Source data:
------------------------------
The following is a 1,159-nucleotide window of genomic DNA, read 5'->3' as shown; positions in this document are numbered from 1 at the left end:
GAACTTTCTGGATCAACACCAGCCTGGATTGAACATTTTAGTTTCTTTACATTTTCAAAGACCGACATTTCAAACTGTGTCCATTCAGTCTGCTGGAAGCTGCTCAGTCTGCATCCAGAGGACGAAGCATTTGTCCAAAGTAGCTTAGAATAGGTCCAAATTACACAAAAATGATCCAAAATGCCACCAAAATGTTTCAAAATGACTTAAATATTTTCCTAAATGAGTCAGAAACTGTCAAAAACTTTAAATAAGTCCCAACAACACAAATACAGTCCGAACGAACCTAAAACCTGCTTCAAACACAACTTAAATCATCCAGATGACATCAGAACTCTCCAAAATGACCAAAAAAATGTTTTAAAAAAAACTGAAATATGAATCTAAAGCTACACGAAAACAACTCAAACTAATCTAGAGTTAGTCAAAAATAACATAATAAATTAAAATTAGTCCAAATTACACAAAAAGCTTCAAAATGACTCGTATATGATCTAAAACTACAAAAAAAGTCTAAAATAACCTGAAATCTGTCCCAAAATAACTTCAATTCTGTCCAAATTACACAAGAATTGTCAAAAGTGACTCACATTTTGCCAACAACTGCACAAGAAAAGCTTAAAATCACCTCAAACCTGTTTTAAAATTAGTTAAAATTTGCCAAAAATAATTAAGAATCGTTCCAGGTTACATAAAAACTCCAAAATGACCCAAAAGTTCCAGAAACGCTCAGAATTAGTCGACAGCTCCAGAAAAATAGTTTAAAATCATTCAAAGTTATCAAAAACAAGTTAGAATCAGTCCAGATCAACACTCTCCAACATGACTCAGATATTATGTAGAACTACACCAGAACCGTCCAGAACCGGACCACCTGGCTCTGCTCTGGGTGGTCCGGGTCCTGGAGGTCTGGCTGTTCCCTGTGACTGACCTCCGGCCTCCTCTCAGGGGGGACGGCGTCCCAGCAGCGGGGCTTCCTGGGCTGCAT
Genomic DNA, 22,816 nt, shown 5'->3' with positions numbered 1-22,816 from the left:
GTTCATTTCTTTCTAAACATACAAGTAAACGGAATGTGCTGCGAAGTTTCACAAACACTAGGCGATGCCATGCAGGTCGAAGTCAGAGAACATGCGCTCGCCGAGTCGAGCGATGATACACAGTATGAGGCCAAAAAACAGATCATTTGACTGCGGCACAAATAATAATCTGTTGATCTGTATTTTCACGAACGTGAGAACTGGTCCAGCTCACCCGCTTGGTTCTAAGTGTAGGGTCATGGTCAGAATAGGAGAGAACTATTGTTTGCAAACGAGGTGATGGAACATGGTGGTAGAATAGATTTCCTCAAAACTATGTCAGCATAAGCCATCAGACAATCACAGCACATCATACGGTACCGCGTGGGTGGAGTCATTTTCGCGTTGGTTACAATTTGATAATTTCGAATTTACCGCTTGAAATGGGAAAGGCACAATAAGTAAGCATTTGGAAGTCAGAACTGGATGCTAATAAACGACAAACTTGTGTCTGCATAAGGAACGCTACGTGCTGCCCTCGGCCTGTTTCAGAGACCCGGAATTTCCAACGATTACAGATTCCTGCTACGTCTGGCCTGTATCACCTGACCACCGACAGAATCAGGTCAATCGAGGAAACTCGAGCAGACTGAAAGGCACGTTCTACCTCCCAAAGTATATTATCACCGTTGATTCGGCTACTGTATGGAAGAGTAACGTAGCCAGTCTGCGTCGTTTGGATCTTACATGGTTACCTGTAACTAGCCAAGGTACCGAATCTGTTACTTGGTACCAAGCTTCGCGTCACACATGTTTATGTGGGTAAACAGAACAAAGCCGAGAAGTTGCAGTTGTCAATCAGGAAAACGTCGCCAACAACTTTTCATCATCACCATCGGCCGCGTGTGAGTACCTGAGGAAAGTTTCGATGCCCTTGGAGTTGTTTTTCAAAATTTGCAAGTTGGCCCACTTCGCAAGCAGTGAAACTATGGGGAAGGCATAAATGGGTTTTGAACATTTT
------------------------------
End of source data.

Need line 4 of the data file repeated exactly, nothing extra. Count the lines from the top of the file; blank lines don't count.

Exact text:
GTTCATTTCTTTCTAAACATACAAGTAAACGGAATGTGCTGCGAAGTTTCACAAACACTAGGCGATGCCATGCAGGTCGAAGTCAGAGAACATGCGCTCGCCGAGTCGAGCGATGATACACAGTATGAGGCCAAAAAACAGATCATTTGACTGCGGCACAAATAATAATCTGTTGATCTGTATTTTCACGAACGTGAGAACTGGTCCAGCTCACCCGCTTGGTTCTAAGTGTAGGGTCATGGTCAGAATAGGAGAGAACTATTGTTTGCAAACGAGGTGATGGAACATGGTGGTAGAATAGATTTCCTCAAAACTATGTCAGCATAAGCCATCAGACAATCACAGCACATCATACGGTACCGCGTGGGTGGAGTCATTTTCGCGTTGGTTACAATTTGATAATTTCGAATTTACCGCTTGAAATGGGAAAGGCACAATAAGTAAGCATTTGGAAGTCAGAACTGGATGCTAATAAACGACAAACTTGTGTCTGCATAAGGAACGCTACGTGCTGCCCTCGGCCTGTTTCAGAGACCCGGAATTTCCAACGATTACAGATTCCTGCTACGTCTGGCCTGTATCACCTGACCACCGACAGAATCAGGTCAATCGAGGAAACTCGAGCAGACTGAAAGGCACGTTCTACCTCCCAAAGTATATTATCACCGTTGATTCGGCTACTGTATGGAAGAGTAACGTAGCCAGTCTGCGTCGTTTGGATCTTACATGGTTACCTGTAACTAGCCAAGGTACCGAATCTGTTACTTGGTACCAAGCTTCGCGTCACACATGTTTATGTGGGTAAACAGAACAAAGCCGAGAAGTTGCAGTTGTCAATCAGGAAAACGTCGCCAACAACTTTTCATCATCACCATCGGCCGCGTGTGAGTACCTGAGGAAAGTTTCGATGCCCTTGGAGTTGTTTTTCAAAATTTGCAAGTTGGCCCACTTCGCAAGCAGTGAAACTATGGGGAAGGCATAAATGGGTTTTGAACATTTT